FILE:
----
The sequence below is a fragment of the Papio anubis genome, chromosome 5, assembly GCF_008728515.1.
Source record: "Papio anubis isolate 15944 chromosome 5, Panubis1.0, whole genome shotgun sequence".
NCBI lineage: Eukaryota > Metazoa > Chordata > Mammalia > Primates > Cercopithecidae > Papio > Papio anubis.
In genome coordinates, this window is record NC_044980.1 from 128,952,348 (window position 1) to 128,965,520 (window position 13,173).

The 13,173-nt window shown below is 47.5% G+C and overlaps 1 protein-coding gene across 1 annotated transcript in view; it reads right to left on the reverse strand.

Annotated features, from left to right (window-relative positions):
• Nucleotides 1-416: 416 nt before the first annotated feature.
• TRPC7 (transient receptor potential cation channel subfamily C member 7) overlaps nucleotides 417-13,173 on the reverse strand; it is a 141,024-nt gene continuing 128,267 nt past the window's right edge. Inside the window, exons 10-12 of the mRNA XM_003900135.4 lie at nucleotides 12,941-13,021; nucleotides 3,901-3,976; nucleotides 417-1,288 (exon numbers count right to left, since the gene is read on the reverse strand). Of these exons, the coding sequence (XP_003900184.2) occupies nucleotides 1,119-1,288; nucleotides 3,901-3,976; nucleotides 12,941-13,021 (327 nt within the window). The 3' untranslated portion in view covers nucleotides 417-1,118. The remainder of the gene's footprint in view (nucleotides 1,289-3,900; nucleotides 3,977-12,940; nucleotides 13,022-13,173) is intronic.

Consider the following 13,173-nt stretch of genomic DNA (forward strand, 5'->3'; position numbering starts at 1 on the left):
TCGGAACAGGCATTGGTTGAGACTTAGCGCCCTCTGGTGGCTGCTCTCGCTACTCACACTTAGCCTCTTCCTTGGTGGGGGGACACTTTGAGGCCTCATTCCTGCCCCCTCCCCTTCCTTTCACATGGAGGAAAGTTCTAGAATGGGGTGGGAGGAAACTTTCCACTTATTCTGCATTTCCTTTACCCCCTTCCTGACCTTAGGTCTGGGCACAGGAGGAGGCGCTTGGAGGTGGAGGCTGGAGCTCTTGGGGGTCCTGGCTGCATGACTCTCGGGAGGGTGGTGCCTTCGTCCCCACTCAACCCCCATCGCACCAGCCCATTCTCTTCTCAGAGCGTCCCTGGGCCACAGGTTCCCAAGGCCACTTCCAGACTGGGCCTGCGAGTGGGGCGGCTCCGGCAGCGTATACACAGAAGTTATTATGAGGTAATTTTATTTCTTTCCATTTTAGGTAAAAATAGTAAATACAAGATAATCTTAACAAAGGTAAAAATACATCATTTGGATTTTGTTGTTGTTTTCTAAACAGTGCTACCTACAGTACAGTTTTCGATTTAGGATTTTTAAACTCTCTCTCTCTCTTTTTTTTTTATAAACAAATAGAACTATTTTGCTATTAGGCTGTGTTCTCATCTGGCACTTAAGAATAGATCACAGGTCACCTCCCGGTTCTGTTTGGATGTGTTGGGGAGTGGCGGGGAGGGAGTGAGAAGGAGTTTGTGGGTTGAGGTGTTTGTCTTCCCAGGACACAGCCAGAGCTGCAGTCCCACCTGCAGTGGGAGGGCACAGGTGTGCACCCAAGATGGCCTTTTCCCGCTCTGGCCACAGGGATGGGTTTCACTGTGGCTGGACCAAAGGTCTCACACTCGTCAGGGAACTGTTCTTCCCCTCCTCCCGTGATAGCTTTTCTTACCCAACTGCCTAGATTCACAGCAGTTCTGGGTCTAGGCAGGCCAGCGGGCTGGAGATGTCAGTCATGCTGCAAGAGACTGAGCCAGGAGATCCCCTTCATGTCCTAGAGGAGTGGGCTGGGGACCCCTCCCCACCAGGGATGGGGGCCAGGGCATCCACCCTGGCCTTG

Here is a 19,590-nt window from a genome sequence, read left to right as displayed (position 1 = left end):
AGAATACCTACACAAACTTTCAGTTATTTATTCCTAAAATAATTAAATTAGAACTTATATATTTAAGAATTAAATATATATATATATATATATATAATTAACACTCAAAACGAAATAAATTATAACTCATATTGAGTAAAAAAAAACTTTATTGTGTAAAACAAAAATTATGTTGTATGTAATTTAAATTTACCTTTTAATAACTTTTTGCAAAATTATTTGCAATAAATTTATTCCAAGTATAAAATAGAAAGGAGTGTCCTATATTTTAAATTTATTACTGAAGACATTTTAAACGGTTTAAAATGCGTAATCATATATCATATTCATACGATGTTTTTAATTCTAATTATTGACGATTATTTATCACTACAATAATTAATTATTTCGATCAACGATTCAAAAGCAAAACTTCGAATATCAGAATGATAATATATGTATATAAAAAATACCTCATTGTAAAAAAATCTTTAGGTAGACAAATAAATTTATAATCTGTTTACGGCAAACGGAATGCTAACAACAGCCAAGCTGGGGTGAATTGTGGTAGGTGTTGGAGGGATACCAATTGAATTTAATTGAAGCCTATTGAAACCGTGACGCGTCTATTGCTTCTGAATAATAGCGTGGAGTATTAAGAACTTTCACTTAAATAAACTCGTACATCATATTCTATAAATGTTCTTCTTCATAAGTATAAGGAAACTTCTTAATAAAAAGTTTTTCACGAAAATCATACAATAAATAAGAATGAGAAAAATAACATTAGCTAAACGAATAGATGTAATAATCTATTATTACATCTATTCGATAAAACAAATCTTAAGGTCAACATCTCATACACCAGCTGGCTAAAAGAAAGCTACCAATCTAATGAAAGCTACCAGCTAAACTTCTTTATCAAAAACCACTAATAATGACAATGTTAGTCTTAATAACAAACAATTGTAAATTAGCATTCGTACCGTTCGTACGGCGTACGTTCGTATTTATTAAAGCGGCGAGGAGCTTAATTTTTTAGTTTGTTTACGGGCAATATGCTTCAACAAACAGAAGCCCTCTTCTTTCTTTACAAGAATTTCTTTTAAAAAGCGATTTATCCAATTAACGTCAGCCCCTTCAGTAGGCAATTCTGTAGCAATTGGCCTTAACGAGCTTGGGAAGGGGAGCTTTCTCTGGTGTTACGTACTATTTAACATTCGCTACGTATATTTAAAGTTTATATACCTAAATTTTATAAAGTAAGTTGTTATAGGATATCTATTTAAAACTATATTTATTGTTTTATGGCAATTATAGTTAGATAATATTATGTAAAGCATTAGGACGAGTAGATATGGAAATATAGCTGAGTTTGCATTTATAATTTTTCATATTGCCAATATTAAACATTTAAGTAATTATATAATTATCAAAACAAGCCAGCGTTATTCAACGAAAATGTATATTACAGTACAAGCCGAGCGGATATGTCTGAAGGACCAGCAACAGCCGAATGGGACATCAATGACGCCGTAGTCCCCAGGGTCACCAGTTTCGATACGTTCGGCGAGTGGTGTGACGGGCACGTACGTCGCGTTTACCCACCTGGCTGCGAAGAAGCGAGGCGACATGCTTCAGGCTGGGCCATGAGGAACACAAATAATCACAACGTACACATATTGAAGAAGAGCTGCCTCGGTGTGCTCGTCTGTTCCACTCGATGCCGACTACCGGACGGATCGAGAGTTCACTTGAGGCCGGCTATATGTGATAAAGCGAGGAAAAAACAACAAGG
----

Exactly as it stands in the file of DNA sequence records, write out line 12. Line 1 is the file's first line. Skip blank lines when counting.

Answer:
AGAATACCTACACAAACTTTCAGTTATTTATTCCTAAAATAATTAAATTAGAACTTATATATTTAAGAATTAAATATATATATATATATATATATAATTAACACTCAAAACGAAATAAATTATAACTCATATTGAGTAAAAAAAAACTTTATTGTGTAAAACAAAAATTATGTTGTATGTAATTTAAATTTACCTTTTAATAACTTTTTGCAAAATTATTTGCAATAAATTTATTCCAAGTATAAAATAGAAAGGAGTGTCCTATATTTTAAATTTATTACTGAAGACATTTTAAACGGTTTAAAATGCGTAATCATATATCATATTCATACGATGTTTTTAATTCTAATTATTGACGATTATTTATCACTACAATAATTAATTATTTCGATCAACGATTCAAAAGCAAAACTTCGAATATCAGAATGATAATATATGTATATAAAAAATACCTCATTGTAAAAAAATCTTTAGGTAGACAAATAAATTTATAATCTGTTTACGGCAAACGGAATGCTAACAACAGCCAAGCTGGGGTGAATTGTGGTAGGTGTTGGAGGGATACCAATTGAATTTAATTGAAGCCTATTGAAACCGTGACGCGTCTATTGCTTCTGAATAATAGCGTGGAGTATTAAGAACTTTCACTTAAATAAACTCGTACATCATATTCTATAAATGTTCTTCTTCATAAGTATAAGGAAACTTCTTAATAAAAAGTTTTTCACGAAAATCATACAATAAATAAGAATGAGAAAAATAACATTAGCTAAACGAATAGATGTAATAATCTATTATTACATCTATTCGATAAAACAAATCTTAAGGTCAACATCTCATACACCAGCTGGCTAAAAGAAAGCTACCAATCTAATGAAAGCTACCAGCTAAACTTCTTTATCAAAAACCACTAATAATGACAATGTTAGTCTTAATAACAAACAATTGTAAATTAGCATTCGTACCGTTCGTACGGCGTACGTTCGTATTTATTAAAGCGGCGAGGAGCTTAATTTTTTAGTTTGTTTACGGGCAATATGCTTCAACAAACAGAAGCCCTCTTCTTTCTTTACAAGAATTTCTTTTAAAAAGCGATTTATCCAATTAACGTCAGCCCCTTCAGTAGGCAATTCTGTAGCAATTGGCCTTAACGAGCTTGGGAAGGGGAGCTTTCTCTGGTGTTACGTACTATTTAACATTCGCTACGTATATTTAAAGTTTATATACCTAAATTTTATAAAGTAAGTTGTTATAGGATATCTATTTAAAACTATATTTATTGTTTTATGGCAATTATAGTTAGATAATATTATGTAAAGCATTAGGACGAGTAGATATGGAAATATAGCTGAGTTTGCATTTATAATTTTTCATATTGCCAATATTAAACATTTAAGTAATTATATAATTATCAAAACAAGCCAGCGTTATTCAACGAAAATGTATATTACAGTACAAGCCGAGCGGATATGTCTGAAGGACCAGCAACAGCCGAATGGGACATCAATGACGCCGTAGTCCCCAGGGTCACCAGTTTCGATACGTTCGGCGAGTGGTGTGACGGGCACGTACGTCGCGTTTACCCACCTGGCTGCGAAGAAGCGAGGCGACATGCTTCAGGCTGGGCCATGAGGAACACAAATAATCACAACGTACACATATTGAAGAAGAGCTGCCTCGGTGTGCTCGTCTGTTCCACTCGATGCCGACTACCGGACGGATCGAGAGTTCACTTGAGGCCGGCTATATGTGATAAAGCGAGGAAAAAACAACAAGG